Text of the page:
Saudi Arabia will not hesitate to confront regional threats, the country's powerful crown prince Mohammed bin Salman has said in an interview published days after the US accused Iran of attacking two oil tankers in the Gulf of Oman.
"The kingdom does not want war in the region, but we will not hesitate to deal with any threat to our people, our sovereignty and our vital interests." Salman told influential pan-Arab newspaper Asharq al-Awsat.
In the interview released Sunday, the Crown Prince owed Saudi Arabia's bow rival Iran and its agents to carry out "sabotage" to four tankers near Fujairah's port, including two Saudi airlines, last month.
The attacks on two oil tankers near the strategic Hormuz strike earlier this week encountered fears of a wider conflict in the region. Iran has denied any role in the episodes.
The United States claims that Iran used limpet mines to target tankers. The Japanese owner of the tanker later said it was hit by a flying projectile, which opposed reports from US officials and the military on the source.
The explosions occurred while Japanese Prime Minister Shinzo Abe was in Iran's capital Tehran trying to help ease rising tensions between the US and Iran.
"The Iranian regime did not respect the Japanese Prime Minister's visit to Tehran, and while he was there, he responded to his efforts by attacking two tankers, one of which was Japanese," said Salman al-Awsat. 1
Salman, who is also Defense Minister and oversees all the great forces in the country, said recent events in the region underline the importance of the kingdom's demands on the international community to take "a company against Iran."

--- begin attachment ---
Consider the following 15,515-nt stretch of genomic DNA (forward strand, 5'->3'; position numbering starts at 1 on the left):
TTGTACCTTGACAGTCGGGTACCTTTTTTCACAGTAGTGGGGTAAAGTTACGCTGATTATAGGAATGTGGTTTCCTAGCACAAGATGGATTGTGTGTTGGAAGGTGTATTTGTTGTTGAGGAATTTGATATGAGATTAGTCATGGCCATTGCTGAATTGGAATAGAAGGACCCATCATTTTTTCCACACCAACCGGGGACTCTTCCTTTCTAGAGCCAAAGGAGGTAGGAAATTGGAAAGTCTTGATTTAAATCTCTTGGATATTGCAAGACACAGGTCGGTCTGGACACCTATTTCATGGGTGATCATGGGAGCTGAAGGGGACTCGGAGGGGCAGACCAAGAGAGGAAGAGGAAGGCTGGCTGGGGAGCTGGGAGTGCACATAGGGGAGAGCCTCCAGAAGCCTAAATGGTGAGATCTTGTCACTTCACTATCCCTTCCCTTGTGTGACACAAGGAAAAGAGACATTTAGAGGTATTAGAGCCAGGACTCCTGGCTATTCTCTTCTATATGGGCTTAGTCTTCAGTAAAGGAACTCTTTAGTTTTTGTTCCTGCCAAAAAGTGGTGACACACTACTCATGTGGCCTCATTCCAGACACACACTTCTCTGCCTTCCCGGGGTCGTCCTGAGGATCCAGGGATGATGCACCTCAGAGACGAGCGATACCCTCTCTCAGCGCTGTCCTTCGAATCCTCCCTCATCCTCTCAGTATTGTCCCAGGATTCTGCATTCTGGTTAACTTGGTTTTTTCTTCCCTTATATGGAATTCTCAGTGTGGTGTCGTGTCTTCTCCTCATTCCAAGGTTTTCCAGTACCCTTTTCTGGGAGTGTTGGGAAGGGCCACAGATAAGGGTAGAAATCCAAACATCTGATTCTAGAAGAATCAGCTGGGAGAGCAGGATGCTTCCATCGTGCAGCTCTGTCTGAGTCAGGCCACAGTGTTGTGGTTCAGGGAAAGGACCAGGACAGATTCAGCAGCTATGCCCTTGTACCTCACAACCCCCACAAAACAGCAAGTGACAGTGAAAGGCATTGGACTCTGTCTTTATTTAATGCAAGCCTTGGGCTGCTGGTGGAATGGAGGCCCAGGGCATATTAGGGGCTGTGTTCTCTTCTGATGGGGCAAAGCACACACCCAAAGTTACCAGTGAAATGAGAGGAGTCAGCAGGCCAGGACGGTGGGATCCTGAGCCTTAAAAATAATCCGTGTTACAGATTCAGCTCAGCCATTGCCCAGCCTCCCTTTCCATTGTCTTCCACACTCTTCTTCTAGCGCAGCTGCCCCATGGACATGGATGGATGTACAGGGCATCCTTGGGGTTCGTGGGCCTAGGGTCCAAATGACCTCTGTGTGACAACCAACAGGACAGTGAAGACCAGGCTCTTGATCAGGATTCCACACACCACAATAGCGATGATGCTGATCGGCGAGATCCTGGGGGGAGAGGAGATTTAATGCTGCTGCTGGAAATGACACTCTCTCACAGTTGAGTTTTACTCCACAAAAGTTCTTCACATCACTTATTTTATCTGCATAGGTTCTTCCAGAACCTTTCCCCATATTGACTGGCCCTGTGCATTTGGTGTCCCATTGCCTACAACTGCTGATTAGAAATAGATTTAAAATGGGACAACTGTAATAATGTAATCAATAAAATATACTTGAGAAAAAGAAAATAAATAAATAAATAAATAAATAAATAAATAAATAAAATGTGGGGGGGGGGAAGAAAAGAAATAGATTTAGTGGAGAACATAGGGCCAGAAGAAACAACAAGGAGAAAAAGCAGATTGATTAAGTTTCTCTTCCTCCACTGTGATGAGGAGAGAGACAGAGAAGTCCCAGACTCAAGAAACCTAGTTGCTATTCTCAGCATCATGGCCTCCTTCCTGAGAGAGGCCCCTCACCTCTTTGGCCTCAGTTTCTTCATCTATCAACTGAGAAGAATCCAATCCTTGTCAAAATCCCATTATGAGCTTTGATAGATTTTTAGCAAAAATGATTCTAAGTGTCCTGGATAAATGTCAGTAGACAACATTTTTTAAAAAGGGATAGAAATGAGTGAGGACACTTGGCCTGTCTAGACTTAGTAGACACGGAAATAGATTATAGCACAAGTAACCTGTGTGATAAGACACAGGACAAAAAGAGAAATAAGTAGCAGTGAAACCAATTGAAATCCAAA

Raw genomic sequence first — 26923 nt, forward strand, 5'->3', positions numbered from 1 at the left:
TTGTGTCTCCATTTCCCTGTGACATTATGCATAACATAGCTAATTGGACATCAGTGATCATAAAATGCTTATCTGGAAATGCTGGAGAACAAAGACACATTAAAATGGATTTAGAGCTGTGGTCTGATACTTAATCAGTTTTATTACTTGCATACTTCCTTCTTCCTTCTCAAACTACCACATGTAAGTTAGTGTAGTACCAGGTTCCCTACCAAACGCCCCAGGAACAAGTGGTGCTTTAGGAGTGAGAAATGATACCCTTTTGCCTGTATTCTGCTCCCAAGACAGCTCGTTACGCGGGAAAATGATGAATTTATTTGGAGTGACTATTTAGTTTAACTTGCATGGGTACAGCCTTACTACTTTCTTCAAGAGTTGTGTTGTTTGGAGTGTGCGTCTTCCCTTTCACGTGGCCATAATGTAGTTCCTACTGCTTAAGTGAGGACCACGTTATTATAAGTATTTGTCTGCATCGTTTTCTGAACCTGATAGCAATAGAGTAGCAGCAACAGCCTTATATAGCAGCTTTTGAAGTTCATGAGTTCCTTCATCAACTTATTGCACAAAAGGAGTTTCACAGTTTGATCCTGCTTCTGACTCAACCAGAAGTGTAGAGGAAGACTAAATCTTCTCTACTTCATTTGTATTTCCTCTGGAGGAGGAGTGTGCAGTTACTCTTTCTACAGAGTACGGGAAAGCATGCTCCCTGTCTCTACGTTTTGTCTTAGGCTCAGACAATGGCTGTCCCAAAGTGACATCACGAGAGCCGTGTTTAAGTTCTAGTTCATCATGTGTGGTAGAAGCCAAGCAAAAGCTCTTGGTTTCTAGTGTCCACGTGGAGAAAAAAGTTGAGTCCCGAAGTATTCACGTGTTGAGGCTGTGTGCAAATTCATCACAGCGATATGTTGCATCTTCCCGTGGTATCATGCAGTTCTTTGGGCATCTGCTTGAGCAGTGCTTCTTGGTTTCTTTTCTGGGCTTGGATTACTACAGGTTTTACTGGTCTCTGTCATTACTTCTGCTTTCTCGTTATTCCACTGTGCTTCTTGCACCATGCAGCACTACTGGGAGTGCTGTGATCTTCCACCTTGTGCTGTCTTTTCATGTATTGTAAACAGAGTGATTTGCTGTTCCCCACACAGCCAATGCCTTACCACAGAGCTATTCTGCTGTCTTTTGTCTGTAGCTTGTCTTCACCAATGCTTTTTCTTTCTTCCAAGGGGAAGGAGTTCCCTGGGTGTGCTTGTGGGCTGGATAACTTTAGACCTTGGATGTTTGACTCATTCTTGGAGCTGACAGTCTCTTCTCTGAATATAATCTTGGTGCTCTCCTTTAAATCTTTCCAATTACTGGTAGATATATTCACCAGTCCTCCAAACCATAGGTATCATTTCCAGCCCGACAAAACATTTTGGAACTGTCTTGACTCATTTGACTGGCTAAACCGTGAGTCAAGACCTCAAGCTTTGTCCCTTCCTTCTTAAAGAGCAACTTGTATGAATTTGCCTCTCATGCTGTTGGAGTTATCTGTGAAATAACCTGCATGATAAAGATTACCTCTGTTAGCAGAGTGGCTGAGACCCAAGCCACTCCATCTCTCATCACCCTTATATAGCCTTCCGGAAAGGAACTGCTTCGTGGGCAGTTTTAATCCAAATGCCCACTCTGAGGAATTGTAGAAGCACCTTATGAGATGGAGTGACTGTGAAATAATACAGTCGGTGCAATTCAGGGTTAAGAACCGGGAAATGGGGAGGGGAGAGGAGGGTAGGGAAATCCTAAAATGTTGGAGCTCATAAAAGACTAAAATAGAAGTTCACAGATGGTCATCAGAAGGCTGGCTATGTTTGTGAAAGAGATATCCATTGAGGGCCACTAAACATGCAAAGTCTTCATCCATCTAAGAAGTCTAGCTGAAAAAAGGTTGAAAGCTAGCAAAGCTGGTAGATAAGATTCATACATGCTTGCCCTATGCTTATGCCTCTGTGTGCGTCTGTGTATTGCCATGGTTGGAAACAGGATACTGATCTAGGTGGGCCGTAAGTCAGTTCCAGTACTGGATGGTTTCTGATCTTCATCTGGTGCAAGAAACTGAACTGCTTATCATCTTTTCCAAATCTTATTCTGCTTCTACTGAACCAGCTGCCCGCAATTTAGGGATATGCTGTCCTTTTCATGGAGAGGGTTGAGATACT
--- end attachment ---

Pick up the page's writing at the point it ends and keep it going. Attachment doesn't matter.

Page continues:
" The election is clear for Iran, "said the Crown Prince in the interview, where the helm of Tehran was ratcheting. "Do you want to be a normal state with a constructive role in the international community, or do you want to remain a rogue state?"
Salman's government is facing a coalition involved in a bloody, four-year war with Iran-backed Houthi militias in Yemen, which has led to one of the world's largest humanitarian crises.
Saudi Arabia accuses Iran of arming the Houthiserne, who claimed responsibility for a missile strike at a Saudi Arabian airport in the city of Abha, that the kingdom said wounded 26 passengers last week. Houthiserne also carried out a drone strike last month on a key Saudi oil pipeline.
Salman said Saudi Arabia will continue its business in Yemen and support its people "in their quest to protect their independence and sovereignty." The crown prince also touched on other topics, such as the murder of Saudi journalist Jamal Khashoggi last year, which he called "a very painful crime."
The death of the Washington Post author, a prolonged Saudi insider who became a critic of Salman caused international rebellion and left the Crown Prince's reformist image in tatters. US intelligence has said it was unthinkable that bin Salman had no connection with the journalist's killing.
The Crown Prince told Al-Awsat that the Kingdom is seeking "full justice and accountability" in Khashoggi's murder.
Associated Press contributed.